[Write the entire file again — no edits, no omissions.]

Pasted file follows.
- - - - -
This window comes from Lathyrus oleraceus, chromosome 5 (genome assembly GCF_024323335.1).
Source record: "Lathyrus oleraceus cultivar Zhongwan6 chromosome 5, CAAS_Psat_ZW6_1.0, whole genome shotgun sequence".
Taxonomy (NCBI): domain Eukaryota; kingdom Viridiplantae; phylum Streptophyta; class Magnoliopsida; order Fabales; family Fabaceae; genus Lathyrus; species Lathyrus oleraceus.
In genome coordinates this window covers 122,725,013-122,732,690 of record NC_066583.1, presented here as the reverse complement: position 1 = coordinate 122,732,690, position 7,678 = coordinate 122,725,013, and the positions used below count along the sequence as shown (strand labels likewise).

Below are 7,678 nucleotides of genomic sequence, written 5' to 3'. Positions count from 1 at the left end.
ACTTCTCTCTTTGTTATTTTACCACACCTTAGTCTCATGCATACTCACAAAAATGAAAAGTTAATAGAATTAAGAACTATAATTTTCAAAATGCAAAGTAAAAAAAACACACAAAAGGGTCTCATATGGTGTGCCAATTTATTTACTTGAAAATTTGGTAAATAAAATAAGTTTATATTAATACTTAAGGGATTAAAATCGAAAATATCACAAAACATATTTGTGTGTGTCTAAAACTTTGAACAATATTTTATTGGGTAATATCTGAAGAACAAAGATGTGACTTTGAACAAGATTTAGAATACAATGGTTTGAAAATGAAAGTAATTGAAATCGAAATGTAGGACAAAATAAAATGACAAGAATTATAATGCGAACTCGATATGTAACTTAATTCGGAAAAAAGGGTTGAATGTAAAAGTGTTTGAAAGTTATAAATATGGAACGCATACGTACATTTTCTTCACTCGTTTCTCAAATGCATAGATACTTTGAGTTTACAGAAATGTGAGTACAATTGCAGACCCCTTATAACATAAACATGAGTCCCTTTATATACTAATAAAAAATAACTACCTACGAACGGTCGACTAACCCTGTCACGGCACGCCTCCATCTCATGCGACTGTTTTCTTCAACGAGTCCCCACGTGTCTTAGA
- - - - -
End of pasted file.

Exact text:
This window comes from Lathyrus oleraceus, chromosome 5 (genome assembly GCF_024323335.1).
Source record: "Lathyrus oleraceus cultivar Zhongwan6 chromosome 5, CAAS_Psat_ZW6_1.0, whole genome shotgun sequence".
Taxonomy (NCBI): domain Eukaryota; kingdom Viridiplantae; phylum Streptophyta; class Magnoliopsida; order Fabales; family Fabaceae; genus Lathyrus; species Lathyrus oleraceus.
In genome coordinates this window covers 122,725,013-122,732,690 of record NC_066583.1, presented here as the reverse complement: position 1 = coordinate 122,732,690, position 7,678 = coordinate 122,725,013, and the positions used below count along the sequence as shown (strand labels likewise).

Below are 7,678 nucleotides of genomic sequence, written 5' to 3'. Positions count from 1 at the left end.
ACTTCTCTCTTTGTTATTTTACCACACCTTAGTCTCATGCATACTCACAAAAATGAAAAGTTAATAGAATTAAGAACTATAATTTTCAAAATGCAAAGTAAAAAAAACACACAAAAGGGTCTCATATGGTGTGCCAATTTATTTACTTGAAAATTTGGTAAATAAAATAAGTTTATATTAATACTTAAGGGATTAAAATCGAAAATATCACAAAACATATTTGTGTGTGTCTAAAACTTTGAACAATATTTTATTGGGTAATATCTGAAGAACAAAGATGTGACTTTGAACAAGATTTAGAATACAATGGTTTGAAAATGAAAGTAATTGAAATCGAAATGTAGGACAAAATAAAATGACAAGAATTATAATGCGAACTCGATATGTAACTTAATTCGGAAAAAAGGGTTGAATGTAAAAGTGTTTGAAAGTTATAAATATGGAACGCATACGTACATTTTCTTCACTCGTTTCTCAAATGCATAGATACTTTGAGTTTACAGAAATGTGAGTACAATTGCAGACCCCTTATAACATAAACATGAGTCCCTTTATATACTAATAAAAAATAACTACCTACGAACGGTCGACTAACCCTGTCACGGCACGCCTCCATCTCATGCGACTGTTTTCTTCAACGAGTCCCCACGTGTCTTAGA